DataCore Channels its Inner VMware with SANsymphony-V 9.0
DataCore cofounder, president and CEO George S. Teixeira has been knocking around the storage world for a while, and has been running the show at DataCore since 1998. Four years ago, when he saw what VMware was doing for virtualization, he decided he wanted to do the same thing for storage, so he decided to rewrite his company's software to take advantage of highly available, fault-tolerant computing environments.
Along the way, he started referring to his flagship SANsymphony-V software package as a "storage hypervisor," and latched onto auto-tiering, which combined with SANsymphony-V enables enterprises to make sure their most critical data is stored in high-performing resources such as SSDs, while less important data is kept on less expensive disks.
Now, with the debut of SANsymphony-V 9.0, a.k.a. "the storage hypervisor for the cloud," he has come full circle back to the VMware model that originally made such a major impression on him by taking the wraps off a product designed to manage enterprise-wide storage while playing to the scalable, infrastructure-as-a-service trend that VMware has been successfully flogging to enterprise users and cloud service providers. In effect, he is giving life to storage hardware, which has been flat-lining since day one. As Teixeira puts it, "The key word with cloud is unpredictability."
With SANsymphony-V 9.0, provisioning becomes much easier via self-service requests that streamline what had been a complicated, unwieldy process. As the DataCore press release puts it, "Self-service requests for cloud storage come fast and furious in unpredictable patterns. Resources across multiple purpose-built devices with tiered levels of protection must be quickly reserved and subsequently released to make room for the next subscriber."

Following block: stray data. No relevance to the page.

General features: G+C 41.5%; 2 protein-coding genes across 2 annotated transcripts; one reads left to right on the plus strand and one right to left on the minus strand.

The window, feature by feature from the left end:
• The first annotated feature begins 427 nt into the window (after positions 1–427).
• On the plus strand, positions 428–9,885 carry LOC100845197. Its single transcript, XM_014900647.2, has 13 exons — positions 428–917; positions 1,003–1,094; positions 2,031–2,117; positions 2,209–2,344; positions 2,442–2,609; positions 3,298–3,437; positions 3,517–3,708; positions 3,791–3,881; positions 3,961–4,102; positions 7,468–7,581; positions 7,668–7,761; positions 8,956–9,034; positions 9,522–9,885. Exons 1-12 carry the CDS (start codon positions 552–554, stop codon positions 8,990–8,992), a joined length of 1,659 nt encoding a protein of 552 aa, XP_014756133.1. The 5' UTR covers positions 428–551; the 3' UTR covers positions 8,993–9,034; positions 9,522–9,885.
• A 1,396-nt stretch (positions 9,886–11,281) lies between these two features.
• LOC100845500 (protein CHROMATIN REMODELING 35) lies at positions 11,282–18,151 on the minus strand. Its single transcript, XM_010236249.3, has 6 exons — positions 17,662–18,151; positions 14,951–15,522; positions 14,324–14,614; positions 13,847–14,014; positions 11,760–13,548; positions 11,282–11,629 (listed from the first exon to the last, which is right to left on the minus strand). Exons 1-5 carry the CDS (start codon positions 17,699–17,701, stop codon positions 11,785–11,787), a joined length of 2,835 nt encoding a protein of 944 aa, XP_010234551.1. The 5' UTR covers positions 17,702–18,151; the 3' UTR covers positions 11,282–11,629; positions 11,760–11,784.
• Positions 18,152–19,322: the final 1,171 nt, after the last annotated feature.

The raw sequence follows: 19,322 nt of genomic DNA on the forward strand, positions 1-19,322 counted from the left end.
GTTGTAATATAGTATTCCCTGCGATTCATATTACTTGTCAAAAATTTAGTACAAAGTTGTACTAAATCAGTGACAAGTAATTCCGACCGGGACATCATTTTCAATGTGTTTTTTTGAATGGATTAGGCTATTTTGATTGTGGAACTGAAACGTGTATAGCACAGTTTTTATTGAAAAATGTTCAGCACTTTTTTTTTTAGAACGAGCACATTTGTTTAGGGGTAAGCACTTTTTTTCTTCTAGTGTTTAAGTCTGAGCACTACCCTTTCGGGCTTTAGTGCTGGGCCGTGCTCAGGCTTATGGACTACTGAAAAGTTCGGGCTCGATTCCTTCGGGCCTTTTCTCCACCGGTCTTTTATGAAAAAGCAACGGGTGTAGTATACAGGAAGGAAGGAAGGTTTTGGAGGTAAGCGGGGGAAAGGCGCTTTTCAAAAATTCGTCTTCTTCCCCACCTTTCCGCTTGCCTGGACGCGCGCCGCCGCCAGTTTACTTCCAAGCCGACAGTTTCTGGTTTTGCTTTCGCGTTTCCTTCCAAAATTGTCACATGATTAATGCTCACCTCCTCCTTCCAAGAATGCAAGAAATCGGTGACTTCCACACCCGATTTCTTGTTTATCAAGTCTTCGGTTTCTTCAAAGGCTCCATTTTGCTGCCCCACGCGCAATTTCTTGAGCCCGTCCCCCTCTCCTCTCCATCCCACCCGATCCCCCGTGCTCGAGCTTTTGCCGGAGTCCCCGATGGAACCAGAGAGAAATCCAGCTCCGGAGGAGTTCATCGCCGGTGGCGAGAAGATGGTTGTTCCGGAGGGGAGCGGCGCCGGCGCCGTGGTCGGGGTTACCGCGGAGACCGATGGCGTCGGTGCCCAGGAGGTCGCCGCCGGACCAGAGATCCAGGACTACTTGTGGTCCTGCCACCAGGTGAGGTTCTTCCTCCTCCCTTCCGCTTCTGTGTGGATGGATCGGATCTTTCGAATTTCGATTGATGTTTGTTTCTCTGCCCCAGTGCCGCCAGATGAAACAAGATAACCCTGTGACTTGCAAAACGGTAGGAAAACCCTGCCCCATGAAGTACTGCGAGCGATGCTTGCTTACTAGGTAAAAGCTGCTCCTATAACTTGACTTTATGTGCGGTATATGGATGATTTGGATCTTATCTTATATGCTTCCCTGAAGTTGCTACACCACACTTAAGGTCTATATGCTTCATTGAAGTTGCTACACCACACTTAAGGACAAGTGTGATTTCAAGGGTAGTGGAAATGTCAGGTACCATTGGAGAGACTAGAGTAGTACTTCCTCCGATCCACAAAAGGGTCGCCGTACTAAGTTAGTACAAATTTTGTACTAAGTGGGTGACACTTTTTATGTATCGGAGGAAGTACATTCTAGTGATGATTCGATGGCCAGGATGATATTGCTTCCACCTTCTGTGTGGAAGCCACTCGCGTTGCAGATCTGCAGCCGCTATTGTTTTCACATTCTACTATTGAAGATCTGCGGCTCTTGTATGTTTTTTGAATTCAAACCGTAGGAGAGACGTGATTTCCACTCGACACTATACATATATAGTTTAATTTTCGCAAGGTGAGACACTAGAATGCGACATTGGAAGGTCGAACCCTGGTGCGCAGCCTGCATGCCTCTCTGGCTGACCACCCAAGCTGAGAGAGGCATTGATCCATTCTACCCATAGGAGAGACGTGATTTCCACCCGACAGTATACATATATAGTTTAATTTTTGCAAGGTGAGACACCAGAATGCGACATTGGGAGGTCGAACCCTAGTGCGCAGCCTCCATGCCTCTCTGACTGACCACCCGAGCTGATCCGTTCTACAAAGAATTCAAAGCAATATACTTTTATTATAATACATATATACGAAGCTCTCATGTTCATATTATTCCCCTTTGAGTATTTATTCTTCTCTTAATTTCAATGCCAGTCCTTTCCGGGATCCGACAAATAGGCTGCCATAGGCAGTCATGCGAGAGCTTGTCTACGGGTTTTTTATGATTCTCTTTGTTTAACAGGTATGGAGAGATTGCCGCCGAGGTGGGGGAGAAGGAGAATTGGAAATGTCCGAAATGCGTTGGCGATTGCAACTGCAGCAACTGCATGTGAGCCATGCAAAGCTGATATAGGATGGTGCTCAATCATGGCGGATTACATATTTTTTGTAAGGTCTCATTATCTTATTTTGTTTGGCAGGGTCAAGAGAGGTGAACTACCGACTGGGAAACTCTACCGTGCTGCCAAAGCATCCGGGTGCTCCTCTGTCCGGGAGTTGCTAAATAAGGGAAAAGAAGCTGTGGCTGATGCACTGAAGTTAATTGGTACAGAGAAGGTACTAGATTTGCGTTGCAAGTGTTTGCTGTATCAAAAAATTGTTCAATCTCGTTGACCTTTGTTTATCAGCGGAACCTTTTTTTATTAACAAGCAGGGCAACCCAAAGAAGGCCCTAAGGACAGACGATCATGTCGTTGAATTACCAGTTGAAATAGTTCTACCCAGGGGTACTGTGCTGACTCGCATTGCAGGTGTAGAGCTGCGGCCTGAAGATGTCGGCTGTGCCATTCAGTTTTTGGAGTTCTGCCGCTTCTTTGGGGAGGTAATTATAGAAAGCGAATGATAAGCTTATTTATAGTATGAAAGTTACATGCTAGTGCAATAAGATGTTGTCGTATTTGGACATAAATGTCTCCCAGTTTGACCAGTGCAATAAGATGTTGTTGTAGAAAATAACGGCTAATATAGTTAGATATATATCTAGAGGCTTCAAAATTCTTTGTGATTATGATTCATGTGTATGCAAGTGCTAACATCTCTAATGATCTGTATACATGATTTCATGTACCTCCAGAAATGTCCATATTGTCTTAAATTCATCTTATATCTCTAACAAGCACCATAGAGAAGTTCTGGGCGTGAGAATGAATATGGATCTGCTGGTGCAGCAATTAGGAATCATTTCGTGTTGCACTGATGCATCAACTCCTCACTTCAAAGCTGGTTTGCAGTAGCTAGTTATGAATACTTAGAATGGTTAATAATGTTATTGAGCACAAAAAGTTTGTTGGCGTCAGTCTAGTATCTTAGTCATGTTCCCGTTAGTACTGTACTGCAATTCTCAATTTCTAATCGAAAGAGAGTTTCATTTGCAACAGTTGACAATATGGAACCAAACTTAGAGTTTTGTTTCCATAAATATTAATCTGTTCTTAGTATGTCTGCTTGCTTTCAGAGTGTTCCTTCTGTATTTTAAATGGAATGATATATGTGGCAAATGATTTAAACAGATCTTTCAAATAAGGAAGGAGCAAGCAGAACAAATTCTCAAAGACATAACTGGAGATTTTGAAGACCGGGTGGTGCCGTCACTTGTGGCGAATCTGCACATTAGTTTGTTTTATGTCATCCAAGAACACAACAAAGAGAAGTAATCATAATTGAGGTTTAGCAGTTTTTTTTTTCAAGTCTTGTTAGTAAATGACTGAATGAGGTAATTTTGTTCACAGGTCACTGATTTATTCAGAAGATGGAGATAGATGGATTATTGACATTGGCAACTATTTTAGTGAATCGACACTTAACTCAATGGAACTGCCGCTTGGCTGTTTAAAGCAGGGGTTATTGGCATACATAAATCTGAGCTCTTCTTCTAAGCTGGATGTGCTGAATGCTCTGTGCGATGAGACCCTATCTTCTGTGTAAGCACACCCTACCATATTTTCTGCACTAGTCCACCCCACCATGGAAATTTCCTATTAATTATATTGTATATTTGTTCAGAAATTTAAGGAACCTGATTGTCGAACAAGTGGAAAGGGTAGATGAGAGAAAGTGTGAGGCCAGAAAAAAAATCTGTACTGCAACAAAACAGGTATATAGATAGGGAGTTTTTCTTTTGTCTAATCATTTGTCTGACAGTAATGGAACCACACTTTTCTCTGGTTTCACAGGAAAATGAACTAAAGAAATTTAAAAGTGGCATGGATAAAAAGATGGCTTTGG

Version 9.0 lends some certainty to the still chaotic cloud mix by using storage tiering to support virtual environments from such virtualization kingpins as VMware and Microsoft. "The storage hypervisor creates a super highway," Teixeira states. He also notes that storage is not only data, but virtual machines that are manipulated by users.
The new product caters to the CSPs driving IaaS adoption by enabling them to programmatically call the IaaS functions that go with SANsymphony-V 9.0 to satisfy each client's individual storage needs. In this environment, storage devices can be profiled and organized into different tiers and optimized dynamically to maximize the use of high performance assets.
DataCore underscores the scaling capabilities of the software by describing how it enables device-independent storage virtualization to scale up and out, emphasizes how it scales to federate diverse resources, and underscores the role of scale in realizing resiliency and meeting looming performance expansion. In a canned quote from Mark Peters, senior analyst, Enterprise Strategy Group, he lauds the Datacore storage hypervisor for its IaaS functionality, saying it makes it simple to drop cloud storage into place -- not only for advanced users, but the vast majority of IT users who have yet to develop "cloud on the brain."
Even Virsto, which claimed to embrace the storage hypervisor concept before DataCore, seems happy that its fellow vendor is doing well. After all, storage hypervisors improve the utilization of hardware capacity and drive down the costs of application deployment while providing greater business agility, so why not move over and create a little space on the bandwagon?
SANsymphony-V 9.0 is available in five different virtualization models, ranging from very large deployments to small pilot programs and branch applications. Customers can upgrade across levels without software "throw-away," disrupting or retraining, ensuring "maximum ROI." A special licensing program has also been created for hosters and CSPs. GA for DatraCore-authorized partners around the world begins July 2.
Posted by Bruce Hoard on 06/29/2012 at 5:37 PM